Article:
[f_minor] GG and Wolferl

maryellen jensen maryellenjensen28 at hotmail.com
Sat Nov 1 20:59:44 MDT 2014

Correction to my last message:

After all, Gould didn't make the damn thing for it to be left unseen. 

There. That's better.

Just what exactly are an artist's rights? To be left unheard and unseen according to the Paley Center? 
According to whom? Certainly not according to the interested public, apparently. 

A heap of shame on you all who support the present system.


From: maryellenjensen28 at hotmail.com
To: f_minor at glenngould.org
Date: Sun, 2 Nov 2014 03:25:10 +0100
Subject: Re: [f_minor] GG and Wolferl

GG and Bernstein live 1959 (listen for Gould's left hand):


I agree with you about GG's "How Mozart..."  Let's get something going: e-mails to Paley Center and the GG Foundation. Get the damn program out on some site somewhere please. 

After all, Gould didn't make the damn thing for it to be left unseen.  


pzumst at bluewin.ch
To: f_minor at glenngould.org
Date: Sun, 2 Nov 2014 00:58:18 +0100
Subject: Re: [f_minor] GG's birthday

G’day Anita
Well, I for one do agree with your teacher. Mozart is 
overrated. Yet the reasons why I and Mr. Gould have or had issues with 
Mozart are different. Mine are aesthetic, I reckon that Mr. Goulds were more 
compositorial (if such a word exists).
Mozart was allright, he wrote some nice riffs and riddims,  I for one 
associate Mozart with candy floss and porcelain dolls and for some strange 
reason Andrew Lloyd Webber. Makes one wonder if he wrote most of his music to 
please and impress other people and not for himself. Bach never had that problem 
as far as I can see. Maybe he would have ripened with time and age, the Requiem 
definetly was a step in that direction. Imagine that, an alternate universe 
where Beethoven and Mozart were in competition....
As for Mr. Goulds legendary distaste of Mozart – well – being a 
non-musician I suspect he had issues with how Wolferl composed.  Or how he 
as a pianist was more or less forced to play the stuff. Not to mention the 
bloody romantic composers.....
Yet Mr. Gould was one of the few people who stood up and said what they 
thought about Mozart and because this story is a vital part in the Hagiographia 
Gouldiana it would be awfully nice to see that short feature being released to 
the public in one form or another.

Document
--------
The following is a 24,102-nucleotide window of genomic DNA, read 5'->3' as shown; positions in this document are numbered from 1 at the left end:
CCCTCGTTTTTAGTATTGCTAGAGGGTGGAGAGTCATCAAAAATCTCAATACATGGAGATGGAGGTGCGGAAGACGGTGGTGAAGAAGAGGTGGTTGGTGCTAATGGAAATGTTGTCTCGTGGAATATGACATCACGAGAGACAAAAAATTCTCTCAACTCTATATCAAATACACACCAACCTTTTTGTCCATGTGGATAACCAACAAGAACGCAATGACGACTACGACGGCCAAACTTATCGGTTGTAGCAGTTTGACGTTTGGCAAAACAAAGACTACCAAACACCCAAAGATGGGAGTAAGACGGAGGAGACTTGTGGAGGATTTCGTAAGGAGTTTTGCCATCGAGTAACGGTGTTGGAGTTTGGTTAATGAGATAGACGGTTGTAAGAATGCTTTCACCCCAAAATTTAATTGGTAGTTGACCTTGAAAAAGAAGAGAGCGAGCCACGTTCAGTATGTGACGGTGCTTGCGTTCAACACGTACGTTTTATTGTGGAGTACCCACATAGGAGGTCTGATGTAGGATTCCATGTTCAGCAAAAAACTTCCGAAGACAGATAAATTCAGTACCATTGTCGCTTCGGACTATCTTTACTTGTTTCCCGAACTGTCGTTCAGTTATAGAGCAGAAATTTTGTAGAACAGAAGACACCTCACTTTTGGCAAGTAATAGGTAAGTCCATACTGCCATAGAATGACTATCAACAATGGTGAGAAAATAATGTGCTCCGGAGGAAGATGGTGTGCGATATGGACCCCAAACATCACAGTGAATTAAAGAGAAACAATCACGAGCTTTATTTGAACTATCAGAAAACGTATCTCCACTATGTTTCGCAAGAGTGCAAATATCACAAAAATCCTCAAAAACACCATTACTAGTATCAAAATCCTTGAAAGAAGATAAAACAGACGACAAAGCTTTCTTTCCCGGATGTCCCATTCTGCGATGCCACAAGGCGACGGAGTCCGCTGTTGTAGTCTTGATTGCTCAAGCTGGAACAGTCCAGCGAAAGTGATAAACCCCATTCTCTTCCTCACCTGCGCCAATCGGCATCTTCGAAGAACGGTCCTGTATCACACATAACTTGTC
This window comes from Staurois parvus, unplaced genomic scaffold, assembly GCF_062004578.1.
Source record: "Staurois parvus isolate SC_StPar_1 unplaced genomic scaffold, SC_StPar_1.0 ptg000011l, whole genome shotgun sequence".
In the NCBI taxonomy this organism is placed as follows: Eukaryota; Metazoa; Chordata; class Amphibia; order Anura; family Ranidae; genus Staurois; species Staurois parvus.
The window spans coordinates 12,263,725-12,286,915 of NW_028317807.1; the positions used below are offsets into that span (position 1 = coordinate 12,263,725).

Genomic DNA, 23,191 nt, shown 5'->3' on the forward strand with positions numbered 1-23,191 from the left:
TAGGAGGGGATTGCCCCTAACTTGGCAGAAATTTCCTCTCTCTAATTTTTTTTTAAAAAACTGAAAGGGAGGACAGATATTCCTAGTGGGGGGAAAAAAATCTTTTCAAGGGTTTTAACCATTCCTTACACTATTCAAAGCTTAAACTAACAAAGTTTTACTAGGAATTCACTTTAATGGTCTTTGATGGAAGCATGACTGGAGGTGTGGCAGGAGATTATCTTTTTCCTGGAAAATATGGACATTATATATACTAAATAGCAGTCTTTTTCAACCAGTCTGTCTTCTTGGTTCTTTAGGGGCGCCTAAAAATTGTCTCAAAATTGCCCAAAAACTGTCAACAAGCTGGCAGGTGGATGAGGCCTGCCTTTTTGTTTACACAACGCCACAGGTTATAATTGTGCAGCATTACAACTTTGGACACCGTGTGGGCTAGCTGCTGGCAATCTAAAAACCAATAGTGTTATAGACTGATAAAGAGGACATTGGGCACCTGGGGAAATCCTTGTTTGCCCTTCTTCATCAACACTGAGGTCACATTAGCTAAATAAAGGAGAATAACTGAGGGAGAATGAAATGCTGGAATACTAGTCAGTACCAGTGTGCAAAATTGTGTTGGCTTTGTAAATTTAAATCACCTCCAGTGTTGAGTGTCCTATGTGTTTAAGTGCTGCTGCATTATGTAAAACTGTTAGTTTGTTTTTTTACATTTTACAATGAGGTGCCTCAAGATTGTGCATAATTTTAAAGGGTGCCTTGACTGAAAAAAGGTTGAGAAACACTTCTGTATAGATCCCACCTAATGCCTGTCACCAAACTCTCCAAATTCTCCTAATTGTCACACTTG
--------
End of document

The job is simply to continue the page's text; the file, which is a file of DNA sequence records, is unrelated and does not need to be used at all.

Now - how about it ?


From: Anita Monroe 
Sent: Monday, October 27, 2014 9:57 PM
To: Discussion of the Canadian pianist Glenn 
Subject: Re: [f_minor] GG's birthday

Pat,  my teacher Yehuda Guttman did not like much of Mozart's 
music, unlike most of the rest of the world.  Yehuda thought that it was 
music of a "young mind" and if he had lived a longer life there would have 
been more complex music..I don't agree with him since I love
so many of Mozart's melodies...

On Wed, Sep 24, 2014 at 12:43 PM, Pat <pzumst at bluewin.ch> wrote:

  Hi all
  I would like to second Our Mary’s motion. I wanna see Mr. Gould rant 
  about Mozart. There must be a way to do it somehow. Maybe we can crowdfund for 
  the copyright or a limited license or summet ? Who brings the arrow root 
  cookies if I bring along some Poland Water for the screening ? 
  My gift ? Either form or mathematics, depends on your point of view. Yet 
  I must point out this is NOT a GG recording:
  maryellen jensen 
  Sent: Tuesday, September 23, 2014 11:59 PM
  To: f_minor at glenngould.org 
  Subject: [f_minor] GG's birthday
  Our Glenn Gould is looking 
  forward to yet another birthday in a day or two -  depending on where you 
  live on the globe.

Time to begin sharing presents. 

I ask The 
  Glenn Gould Foundation to host an internet screening of Gould's rarely seen 
  "How Mozart Became A Bad Composer" on their website. I know they can ask for 
  the rights for a screening (from The Paley Center for Media in NYC). It can be 
  done. So do it.

My present? Colours.

  Les couleurs du Moyen-Âge
par Michel Pastoureau Conférences en lignehttp://www.louvre.fr/les-couleurs-du-moyen-agepar-michel-pastoureau

Colour. Those pearly notes of Gould's all over 
  his Bach - contrasting with the flashes of white, yellow, red, blue, brown, 

best I can do at the 




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